A path winds toward Mescalero Canyon at Texas’s Hueco Tanks State Park. (Christine Dell'Amore)

Even to a claustrophobe, the narrow cave between two giant boulders felt strangely inviting.

When I squirmed into the dim coolness on my belly and flipped over onto my back, I could see why: This was a sacred place. Two humanoid figures with red-checkered bodies and wide bug eyes stared down at me from the low ceiling. “I found the rain gods!” I shouted gleefully to my boyfriend and his parents, Allan and Diana, who were waiting outside the cave.

Soon we were lying on our backs admiring the ancient paintings of Tlaloc, a deity worshiped by the Jornada Mogollon, an agricultural people who lived in what’s now Hueco Tanks State Park and Historic Site between 200 and 1450 A.D. Suddenly, a frustrating afternoon of scouring outcroppings and ledges for rock art had taken a lucky turn, and we wondered about the identity of this prehistoric Michelangelo, as Allan called him, who’d left his mark here several centuries before.

Details: Texas’s Hueco Tanks State Park

The Jornada Mogollon were among the first cultures to master corn agriculture, allowing them to live year-round in pit houses amid this jumble of granitelike rocks and boulders in far West Texas. Hueco Tanks formed about 32 million years ago, when magma beneath the surface seeped into overlying layers of rock. Over millennia, the limestone on top eroded, revealing what the Spanish called huecos, or hollows — the bowl-like remnants of trapped gas and other unknown geological processes.

These round depressions can collect water — a rare commodity in the Chihuahuan Desert — for long periods of time. The oasis has drawn people for about 10,000 years, starting with the bison-hunting paleo-Indians and followed by the Archaic Indians (6000 B.C. to 200 A.D.), the Jornada Mogollon, the Apache, Kiowa and Tigua tribes (1500 to 1879), and later, Western settlers, including U.S. postal carriers on the Butterfield Overland Mail Route (1858-1859).

But I’d come here to satisfy a different thirst: As an artist myself, I was keen to see some of the park’s thousands of rock art pieces, whose subjects include animals such as jaguars and horses, geometric shapes, dancing figures and especially abstract faces painted on the rock that archaeologists call masks, a specialty of the Jornada Mogollon. The culture left behind about 200 painted masks, the largest collection known in North America.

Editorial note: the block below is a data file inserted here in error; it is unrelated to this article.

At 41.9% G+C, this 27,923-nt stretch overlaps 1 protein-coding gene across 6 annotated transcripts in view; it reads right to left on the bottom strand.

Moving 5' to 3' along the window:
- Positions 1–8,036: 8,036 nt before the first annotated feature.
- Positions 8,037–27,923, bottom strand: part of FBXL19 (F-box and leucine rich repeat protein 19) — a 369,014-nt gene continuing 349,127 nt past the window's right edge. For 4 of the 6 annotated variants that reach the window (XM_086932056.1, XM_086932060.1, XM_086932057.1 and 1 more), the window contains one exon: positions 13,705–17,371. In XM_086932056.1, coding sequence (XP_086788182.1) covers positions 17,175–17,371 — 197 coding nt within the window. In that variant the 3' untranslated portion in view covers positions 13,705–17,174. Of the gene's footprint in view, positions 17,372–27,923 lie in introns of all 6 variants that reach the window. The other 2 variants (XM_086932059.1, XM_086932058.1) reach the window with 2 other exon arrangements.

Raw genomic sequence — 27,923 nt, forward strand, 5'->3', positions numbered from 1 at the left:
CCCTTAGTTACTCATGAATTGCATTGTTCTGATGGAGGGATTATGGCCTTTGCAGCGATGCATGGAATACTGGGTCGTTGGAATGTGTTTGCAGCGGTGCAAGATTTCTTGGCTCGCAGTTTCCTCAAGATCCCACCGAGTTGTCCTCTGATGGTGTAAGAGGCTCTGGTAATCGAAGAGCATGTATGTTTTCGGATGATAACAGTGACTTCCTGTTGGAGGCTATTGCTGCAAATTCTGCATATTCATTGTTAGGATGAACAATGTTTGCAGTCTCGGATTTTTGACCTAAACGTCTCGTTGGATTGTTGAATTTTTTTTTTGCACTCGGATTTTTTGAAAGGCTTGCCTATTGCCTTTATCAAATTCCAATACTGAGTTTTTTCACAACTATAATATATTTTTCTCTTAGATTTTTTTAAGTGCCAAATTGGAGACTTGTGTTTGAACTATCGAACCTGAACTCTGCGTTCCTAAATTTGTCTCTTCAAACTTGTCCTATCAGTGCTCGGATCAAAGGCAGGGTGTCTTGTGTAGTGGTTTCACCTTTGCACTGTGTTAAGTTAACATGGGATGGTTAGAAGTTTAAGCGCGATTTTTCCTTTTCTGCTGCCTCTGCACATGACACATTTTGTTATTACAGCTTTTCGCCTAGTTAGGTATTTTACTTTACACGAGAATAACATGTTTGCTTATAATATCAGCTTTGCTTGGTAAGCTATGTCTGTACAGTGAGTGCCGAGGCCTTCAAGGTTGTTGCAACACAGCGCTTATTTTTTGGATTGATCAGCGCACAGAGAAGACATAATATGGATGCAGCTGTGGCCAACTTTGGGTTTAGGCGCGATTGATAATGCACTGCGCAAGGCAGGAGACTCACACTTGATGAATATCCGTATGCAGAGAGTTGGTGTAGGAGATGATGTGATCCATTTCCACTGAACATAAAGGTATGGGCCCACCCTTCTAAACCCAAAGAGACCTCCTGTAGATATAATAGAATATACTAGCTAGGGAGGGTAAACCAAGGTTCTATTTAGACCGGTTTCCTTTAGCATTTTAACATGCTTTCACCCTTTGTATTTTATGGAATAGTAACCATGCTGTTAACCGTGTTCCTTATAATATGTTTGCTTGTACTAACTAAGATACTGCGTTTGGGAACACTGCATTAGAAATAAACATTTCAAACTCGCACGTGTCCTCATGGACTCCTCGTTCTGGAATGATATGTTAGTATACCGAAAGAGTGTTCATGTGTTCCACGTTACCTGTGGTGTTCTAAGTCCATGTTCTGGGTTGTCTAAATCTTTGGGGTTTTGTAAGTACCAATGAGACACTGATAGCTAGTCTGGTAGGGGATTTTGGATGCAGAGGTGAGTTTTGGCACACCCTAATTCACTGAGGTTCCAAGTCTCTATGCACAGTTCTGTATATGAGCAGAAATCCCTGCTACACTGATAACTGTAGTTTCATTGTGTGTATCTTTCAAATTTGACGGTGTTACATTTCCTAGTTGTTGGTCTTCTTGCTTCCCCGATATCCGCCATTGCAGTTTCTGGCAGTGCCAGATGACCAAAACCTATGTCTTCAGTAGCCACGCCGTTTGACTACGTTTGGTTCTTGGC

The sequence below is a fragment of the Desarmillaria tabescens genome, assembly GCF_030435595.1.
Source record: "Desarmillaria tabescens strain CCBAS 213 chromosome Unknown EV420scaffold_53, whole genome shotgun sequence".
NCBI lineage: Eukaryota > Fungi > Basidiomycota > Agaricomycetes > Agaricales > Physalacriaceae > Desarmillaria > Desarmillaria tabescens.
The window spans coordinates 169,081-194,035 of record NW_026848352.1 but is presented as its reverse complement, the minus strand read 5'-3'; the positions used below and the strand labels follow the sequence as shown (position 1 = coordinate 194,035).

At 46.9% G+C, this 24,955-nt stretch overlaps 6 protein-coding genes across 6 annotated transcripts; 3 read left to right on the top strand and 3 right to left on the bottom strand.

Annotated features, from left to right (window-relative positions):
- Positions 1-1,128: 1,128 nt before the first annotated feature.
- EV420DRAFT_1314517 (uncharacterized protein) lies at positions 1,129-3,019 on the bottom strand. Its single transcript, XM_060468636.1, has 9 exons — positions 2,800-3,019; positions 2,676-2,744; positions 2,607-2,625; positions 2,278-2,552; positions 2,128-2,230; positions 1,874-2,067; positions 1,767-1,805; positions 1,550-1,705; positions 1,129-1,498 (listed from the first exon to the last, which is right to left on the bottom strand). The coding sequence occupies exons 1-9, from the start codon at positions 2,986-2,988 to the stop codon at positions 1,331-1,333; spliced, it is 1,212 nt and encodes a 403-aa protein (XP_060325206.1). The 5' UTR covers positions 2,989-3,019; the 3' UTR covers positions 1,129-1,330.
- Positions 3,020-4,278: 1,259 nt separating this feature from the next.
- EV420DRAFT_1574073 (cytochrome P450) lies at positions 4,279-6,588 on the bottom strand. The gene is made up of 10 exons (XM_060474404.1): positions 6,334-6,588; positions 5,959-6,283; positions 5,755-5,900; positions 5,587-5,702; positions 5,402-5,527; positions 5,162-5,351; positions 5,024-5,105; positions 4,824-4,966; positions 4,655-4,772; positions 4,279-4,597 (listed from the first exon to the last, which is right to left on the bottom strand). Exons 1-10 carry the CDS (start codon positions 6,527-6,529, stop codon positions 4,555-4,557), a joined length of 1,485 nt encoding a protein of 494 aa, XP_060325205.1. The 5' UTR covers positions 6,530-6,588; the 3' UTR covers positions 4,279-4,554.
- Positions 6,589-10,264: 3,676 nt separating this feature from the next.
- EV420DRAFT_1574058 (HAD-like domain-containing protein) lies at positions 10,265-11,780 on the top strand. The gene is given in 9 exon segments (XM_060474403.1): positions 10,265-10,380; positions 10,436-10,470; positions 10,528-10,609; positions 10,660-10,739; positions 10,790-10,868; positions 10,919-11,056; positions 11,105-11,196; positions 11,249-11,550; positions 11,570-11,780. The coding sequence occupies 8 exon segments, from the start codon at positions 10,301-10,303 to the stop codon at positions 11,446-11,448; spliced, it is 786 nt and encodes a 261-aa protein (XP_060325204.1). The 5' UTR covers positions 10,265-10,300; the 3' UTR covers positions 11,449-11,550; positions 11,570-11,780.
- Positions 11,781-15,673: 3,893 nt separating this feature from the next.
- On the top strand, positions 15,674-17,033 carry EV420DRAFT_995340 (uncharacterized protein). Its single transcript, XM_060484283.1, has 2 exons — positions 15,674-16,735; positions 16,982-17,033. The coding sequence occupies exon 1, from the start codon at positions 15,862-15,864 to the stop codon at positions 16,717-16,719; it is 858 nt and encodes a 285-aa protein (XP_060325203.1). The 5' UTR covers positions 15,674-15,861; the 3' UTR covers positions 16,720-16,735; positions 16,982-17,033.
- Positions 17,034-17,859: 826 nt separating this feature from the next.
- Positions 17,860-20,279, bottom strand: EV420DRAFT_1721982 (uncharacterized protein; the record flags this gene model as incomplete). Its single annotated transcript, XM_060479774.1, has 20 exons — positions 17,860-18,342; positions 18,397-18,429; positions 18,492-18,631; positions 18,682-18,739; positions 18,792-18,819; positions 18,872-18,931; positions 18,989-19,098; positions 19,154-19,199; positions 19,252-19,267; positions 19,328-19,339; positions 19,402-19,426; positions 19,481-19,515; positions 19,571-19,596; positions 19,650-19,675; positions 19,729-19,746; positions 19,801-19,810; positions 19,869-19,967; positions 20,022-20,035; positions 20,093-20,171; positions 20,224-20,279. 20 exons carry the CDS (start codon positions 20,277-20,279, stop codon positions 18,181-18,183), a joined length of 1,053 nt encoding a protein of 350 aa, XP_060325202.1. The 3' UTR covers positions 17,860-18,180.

But appreciating the 860-acre state park’s pictographs — pictures painted or drawn on rock — isn’t as easy as meandering through a museum. Due to its popularity with tourists and rock climbers, “Hueco Tanks was in fact ‘loved to death’ in the ’60s through the early ’90s,” said park superintendent Wanda Olszewski. Much of the rock art in the state park, which opened in 1970, was damaged, and in 1998 the park instituted a new public-use plan that “dramatically improved the condition of the site and improved visitor awareness,” Olszewski said.

Today, only 70 people at a time can enter Hueco Tanks without a guide, and rock climbing is carefully regulated. Only North Mountain, one of the park’s three peaks, is open to self-guided exploration, but the hiking trails don’t show you exactly where to find the rock art.

So on a clear spring morning after our rain god discovery, Brian, Diana, Allan and I showed up for a rock art tour, which for only $2 each would take us to see pictographs otherwise off-limits to the general public.

Spotting the masks

Our volunteer guide, Joe Barraza, a lifelong resident of nearby El Paso, has been coming to Hueco since the 1970s. “Even if there was not any rock art here, this is a special place,” he told our group.

As we started off down the path toward North Mountain, lizards darting underfoot, Barraza stopped to point out desert plants and some of their traditional uses: The spiky Mormon tea bush soothes asthma, brittlebush burns into a sweet incense, and the fernlike mesquite trees produce tasty beans. For native peoples, “Hueco Tanks [was] like a Super Wal-Mart — anything that you need to survive can be found here,” he said.